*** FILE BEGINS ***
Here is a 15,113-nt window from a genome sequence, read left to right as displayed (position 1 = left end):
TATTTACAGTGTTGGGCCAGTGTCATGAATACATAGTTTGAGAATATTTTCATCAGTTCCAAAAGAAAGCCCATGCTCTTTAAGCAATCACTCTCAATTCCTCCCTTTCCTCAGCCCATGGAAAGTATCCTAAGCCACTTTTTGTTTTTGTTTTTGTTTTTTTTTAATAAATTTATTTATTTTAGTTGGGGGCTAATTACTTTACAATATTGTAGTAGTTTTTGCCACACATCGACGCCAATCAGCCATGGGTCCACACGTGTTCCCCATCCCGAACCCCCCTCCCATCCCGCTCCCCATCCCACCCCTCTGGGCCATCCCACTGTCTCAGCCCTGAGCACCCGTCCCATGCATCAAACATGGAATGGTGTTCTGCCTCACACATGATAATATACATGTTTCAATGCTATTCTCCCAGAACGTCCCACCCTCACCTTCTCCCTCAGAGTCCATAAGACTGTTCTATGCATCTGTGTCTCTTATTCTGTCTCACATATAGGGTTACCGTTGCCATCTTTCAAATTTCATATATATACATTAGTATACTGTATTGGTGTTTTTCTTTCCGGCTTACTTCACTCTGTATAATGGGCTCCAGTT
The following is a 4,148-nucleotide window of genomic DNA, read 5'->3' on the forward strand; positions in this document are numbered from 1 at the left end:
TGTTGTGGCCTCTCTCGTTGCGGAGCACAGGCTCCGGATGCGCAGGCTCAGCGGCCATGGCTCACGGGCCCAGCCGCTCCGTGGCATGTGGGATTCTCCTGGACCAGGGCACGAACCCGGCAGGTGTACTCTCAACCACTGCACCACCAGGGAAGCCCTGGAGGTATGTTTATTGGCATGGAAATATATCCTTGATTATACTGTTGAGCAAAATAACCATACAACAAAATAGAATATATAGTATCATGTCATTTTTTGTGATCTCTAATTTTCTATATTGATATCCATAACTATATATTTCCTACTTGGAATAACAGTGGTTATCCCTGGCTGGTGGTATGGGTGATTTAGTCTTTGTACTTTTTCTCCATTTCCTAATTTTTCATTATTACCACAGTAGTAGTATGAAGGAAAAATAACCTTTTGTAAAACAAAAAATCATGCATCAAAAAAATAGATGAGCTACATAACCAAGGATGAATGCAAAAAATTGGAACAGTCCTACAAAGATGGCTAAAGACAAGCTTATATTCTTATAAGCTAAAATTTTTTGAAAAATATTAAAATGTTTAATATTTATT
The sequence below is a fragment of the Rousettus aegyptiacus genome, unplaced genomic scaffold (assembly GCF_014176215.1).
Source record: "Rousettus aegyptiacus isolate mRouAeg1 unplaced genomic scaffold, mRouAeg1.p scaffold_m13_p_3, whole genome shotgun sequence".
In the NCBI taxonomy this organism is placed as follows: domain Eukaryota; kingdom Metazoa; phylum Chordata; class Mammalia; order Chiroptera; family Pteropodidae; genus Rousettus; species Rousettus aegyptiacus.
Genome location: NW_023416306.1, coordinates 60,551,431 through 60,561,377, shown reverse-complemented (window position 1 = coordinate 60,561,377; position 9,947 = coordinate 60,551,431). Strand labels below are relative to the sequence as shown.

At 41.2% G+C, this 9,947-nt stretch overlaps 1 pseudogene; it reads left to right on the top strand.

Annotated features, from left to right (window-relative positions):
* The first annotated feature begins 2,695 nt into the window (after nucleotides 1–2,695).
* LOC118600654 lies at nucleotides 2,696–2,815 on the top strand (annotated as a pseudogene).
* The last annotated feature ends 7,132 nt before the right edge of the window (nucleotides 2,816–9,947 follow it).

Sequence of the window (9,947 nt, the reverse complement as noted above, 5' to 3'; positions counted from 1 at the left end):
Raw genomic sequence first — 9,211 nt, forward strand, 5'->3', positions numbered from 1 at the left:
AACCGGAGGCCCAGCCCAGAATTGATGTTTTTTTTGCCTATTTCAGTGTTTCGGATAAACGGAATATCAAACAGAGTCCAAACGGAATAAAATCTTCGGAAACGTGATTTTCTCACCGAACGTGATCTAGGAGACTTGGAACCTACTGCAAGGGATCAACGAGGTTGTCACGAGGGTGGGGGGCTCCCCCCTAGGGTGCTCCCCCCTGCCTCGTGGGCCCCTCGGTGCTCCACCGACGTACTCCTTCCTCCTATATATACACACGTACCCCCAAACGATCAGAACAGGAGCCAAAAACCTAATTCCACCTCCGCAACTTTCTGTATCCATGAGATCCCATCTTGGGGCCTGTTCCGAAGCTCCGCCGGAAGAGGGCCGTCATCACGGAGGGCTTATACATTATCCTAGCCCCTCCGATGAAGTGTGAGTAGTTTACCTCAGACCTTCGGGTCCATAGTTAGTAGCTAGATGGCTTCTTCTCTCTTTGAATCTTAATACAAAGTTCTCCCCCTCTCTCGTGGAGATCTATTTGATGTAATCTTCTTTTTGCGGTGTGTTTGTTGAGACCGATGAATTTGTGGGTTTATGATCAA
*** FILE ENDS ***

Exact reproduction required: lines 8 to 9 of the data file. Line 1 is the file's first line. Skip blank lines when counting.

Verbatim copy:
Genome location: NW_023416306.1, coordinates 60,551,431 through 60,561,377, shown reverse-complemented (window position 1 = coordinate 60,561,377; position 9,947 = coordinate 60,551,431). Strand labels below are relative to the sequence as shown.

At 41.2% G+C, this 9,947-nt stretch overlaps 1 pseudogene; it reads left to right on the top strand.